Rutherford?s book has four parts.? Part one provides an introduction to the institutionalist movement.? Here Rutherford debunks a number of standard contentions about the history of institutional economics.?? First, he challenges the notion that institutional economics was only a critique of neoclassical economics and that institutional economics disappeared because it did not make any substantial contributions to economics.? Second, Rutherford successfully assails the idea that institutional economics was just a set of facts and bereft of theory.? Third, Rutherford dispels the notion that institutional economics was Veblenian; he shows that Veblen was an intellectual inspiration to the movement but not central to the networking process.? Part two explores the role of two oft-overlooked institutionalists, Walter Hamilton and Morris A. Copeland, thereby elevating two figures often ignored in the history of institutional economics.??? Rutherford argues that even though Hamilton favored qualitative and Copeland quantitative research methods, they shared ?the same set of overall ideals? and ?their careers interlace? (p. 349).? Part three examines the different centers of institutional economics in the interwar years.? Rutherford especially focuses on the University of Chicago, Amherst, the Brookings Graduate School, Wisconsin, Columbia, and NBER and explores the interconnectedness of these research centers.? Part four explores the challenges and changes to institutional economics after its interwar heyday as well as the reasons for its decline.? Rutherford?s exploration includes: the rise of Keynesian economics, the failures within key institutionalist research programs, the loss of interdisciplinary connections, the new concepts of ?scientific? work in economics, and the development of econometrics.
Like any good book, Rutherford?s book raises questions for further research.? First, Rutherford suggests that Chicago was one of the earliest stomping grounds for fledgling institutionalists — he points out the spate of hiring in the 1900s and 1910s that resulted in a number of institutionalists migrating to Chicago, including Thorstein Veblen, Robert Hoxie, Walter Hamilton, John M. Clark, and Harold Moulton.? Even though Rutherford points out that many of the key players vital for institutional economics were at Chicago together prior to 1918, he does not offer an explanation of why they left Chicago before the institutionalist movement coalesced and why the institutionalist movement did not emerge earlier due to the concentration of institutionalists at Chicago.? Moreover, he does not explain why Chicago hired relatively neoclassical economists to replace the institutionalists who left (or committed suicide in Hoxie?s case).? Second, although Rutherford provides a good summary of the factors that led to the decline of institutional economics, his analysis feels incomplete.? It would be useful to know more about the relative importance of these factors, and it would probably be useful to contrast institutional economics with other movements in economics that became successful.? Perhaps another reason for the decline of institutionalism is that it lacked a good synthesizer a la Alfred Marshall or Paul Samuelson. Because institutionalism was a movement (as opposed to a school of thought), such a synthesis may not have been possible, but this question deserves further exploration in our view.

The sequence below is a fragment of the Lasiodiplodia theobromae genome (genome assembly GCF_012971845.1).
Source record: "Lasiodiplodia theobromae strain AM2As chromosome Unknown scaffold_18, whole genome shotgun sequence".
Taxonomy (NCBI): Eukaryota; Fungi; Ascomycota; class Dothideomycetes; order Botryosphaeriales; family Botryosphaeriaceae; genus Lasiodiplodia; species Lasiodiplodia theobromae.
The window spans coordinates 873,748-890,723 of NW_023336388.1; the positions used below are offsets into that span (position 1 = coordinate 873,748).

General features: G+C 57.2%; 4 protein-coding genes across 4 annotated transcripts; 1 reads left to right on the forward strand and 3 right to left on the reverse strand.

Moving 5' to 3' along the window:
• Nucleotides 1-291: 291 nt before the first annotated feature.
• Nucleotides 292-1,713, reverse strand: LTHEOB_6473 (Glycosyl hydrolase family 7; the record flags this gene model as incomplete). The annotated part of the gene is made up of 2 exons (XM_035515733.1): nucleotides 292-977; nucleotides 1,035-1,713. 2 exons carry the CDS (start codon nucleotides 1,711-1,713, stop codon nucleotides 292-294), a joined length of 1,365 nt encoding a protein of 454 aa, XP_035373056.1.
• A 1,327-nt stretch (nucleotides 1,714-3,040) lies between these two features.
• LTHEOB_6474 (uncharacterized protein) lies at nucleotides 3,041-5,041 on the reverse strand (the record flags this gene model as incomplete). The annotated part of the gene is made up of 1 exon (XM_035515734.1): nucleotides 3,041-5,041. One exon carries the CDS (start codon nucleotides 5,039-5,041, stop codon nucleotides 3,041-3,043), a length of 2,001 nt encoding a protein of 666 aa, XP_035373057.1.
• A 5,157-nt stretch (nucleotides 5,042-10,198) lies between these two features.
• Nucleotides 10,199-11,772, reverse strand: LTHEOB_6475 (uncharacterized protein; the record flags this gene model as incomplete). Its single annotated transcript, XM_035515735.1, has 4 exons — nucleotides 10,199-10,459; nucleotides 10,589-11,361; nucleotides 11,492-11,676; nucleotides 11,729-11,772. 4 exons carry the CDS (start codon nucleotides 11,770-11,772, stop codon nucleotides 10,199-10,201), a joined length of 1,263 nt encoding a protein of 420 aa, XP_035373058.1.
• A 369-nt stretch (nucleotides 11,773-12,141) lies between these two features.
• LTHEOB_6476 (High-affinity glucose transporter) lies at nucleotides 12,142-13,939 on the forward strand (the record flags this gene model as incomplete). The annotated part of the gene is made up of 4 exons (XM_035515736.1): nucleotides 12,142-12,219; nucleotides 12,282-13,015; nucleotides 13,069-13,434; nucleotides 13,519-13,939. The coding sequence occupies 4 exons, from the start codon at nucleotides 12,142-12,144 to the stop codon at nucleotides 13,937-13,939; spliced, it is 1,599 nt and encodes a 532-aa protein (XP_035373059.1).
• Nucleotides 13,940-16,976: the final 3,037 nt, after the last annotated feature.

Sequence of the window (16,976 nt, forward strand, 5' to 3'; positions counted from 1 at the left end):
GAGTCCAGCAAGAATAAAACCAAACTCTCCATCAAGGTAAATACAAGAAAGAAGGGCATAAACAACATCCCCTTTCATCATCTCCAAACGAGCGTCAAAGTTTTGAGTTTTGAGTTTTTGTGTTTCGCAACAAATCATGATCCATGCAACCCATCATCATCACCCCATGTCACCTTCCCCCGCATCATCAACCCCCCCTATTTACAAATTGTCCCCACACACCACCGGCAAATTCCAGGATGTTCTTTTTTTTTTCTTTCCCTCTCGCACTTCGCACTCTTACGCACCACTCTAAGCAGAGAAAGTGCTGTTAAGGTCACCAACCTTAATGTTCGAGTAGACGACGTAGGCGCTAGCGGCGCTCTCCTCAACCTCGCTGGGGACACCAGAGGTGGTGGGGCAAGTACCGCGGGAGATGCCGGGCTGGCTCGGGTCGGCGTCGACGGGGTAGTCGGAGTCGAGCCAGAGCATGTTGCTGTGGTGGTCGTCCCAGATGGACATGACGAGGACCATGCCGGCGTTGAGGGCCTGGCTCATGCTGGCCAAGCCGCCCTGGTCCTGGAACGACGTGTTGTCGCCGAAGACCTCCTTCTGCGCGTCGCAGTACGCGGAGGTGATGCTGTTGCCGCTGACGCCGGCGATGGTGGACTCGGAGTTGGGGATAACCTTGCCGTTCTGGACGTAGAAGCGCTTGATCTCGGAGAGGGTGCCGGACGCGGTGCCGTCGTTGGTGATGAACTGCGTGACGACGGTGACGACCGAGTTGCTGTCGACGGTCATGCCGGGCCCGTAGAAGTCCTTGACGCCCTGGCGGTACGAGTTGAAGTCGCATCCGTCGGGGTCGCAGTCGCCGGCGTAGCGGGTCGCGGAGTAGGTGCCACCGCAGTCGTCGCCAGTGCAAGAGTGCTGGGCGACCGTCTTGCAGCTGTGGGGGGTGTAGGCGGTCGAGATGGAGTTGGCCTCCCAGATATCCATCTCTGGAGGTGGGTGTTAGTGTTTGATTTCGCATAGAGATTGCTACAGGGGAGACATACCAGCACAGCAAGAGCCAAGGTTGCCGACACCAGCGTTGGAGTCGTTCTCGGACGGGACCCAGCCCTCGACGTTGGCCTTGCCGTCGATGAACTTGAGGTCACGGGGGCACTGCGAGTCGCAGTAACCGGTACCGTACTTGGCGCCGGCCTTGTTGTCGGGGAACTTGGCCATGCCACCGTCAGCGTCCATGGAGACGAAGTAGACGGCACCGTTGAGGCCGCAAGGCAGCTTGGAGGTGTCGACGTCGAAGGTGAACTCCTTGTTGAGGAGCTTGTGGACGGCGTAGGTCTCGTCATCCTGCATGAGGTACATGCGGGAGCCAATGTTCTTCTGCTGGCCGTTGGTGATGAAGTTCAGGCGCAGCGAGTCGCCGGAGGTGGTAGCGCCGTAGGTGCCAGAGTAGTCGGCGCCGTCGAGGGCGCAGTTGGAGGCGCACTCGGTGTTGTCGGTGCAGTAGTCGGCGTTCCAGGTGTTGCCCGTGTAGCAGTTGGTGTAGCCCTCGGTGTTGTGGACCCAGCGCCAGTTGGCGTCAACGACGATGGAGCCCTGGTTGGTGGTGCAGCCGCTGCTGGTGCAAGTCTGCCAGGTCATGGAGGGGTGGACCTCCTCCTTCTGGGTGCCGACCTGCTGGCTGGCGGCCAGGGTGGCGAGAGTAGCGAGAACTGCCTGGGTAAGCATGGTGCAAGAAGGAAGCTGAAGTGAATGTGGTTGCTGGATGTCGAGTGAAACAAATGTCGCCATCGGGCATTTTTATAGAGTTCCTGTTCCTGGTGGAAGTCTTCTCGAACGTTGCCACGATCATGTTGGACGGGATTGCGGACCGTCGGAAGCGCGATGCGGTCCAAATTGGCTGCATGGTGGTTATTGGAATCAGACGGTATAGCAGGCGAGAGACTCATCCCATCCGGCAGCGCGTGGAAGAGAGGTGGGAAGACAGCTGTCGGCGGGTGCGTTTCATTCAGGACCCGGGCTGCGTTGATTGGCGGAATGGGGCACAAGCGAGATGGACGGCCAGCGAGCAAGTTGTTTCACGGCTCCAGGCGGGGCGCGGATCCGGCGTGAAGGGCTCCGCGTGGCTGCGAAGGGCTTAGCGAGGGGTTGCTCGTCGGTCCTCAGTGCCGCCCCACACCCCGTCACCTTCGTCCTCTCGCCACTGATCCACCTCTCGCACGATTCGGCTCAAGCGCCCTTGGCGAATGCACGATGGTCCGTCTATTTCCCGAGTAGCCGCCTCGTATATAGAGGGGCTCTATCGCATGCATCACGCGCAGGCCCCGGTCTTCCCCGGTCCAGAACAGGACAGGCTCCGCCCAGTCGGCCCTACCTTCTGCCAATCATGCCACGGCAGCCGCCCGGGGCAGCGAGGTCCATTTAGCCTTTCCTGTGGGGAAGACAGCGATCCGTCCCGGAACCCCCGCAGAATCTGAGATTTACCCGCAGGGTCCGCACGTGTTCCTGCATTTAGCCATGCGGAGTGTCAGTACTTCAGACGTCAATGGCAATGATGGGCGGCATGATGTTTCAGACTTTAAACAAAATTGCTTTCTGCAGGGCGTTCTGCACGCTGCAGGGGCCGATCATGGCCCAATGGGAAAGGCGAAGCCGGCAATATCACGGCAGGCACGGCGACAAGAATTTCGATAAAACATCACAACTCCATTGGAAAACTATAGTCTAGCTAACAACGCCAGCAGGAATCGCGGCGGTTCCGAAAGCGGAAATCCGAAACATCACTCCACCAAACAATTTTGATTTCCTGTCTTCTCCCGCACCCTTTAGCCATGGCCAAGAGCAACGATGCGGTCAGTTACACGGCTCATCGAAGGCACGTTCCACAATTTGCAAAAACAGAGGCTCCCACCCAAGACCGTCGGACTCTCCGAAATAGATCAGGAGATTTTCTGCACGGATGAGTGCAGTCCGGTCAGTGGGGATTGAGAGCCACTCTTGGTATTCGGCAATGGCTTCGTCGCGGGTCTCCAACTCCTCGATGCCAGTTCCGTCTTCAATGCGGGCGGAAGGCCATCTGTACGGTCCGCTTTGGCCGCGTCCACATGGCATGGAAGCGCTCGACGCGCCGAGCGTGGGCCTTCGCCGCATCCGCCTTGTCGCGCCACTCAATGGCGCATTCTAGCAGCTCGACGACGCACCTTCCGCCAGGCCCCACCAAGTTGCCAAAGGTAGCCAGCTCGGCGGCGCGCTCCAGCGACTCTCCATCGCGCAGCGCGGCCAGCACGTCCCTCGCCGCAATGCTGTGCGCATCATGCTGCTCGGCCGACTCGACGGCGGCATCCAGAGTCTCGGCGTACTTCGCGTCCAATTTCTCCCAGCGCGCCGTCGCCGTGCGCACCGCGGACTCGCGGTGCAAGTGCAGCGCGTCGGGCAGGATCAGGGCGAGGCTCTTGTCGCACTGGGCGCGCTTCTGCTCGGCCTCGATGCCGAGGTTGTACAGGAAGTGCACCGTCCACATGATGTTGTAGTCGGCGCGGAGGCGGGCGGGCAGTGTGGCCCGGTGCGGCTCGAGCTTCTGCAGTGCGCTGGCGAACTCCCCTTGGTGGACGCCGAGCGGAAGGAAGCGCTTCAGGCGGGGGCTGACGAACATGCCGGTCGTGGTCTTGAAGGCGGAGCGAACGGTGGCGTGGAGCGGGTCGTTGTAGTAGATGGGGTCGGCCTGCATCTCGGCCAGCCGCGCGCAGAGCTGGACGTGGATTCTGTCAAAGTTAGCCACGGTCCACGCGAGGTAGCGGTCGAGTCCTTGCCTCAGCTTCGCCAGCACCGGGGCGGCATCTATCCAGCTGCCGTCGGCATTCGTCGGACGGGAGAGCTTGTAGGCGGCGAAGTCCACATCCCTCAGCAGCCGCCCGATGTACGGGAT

With an unprecedented balanced engagement of archival and secondary sources, Rutherford provides the definitive history of institutional economics from 1918 to 1947.? It will be many years before anyone can provide a more compelling history of institutional economics than Rutherford has.?? Bravo.
Robert Van Horn is co-editor of Building Chicago Economics (Cambridge University Press, forthcoming 2011) and has recently published articles in History of Political Economy and Journal of the History of the Behavioral Sciences.
Richard McIntyre is the author of Are Worker Rights Human Rights? (University of Michigan Press, 2008).
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|Subject(s):||History of Economic Thought; Methodology|
|Geographic Area(s):||North America|
|Time Period(s):||20th Century: Pre WWII|
20th Century: WWII and post-WWII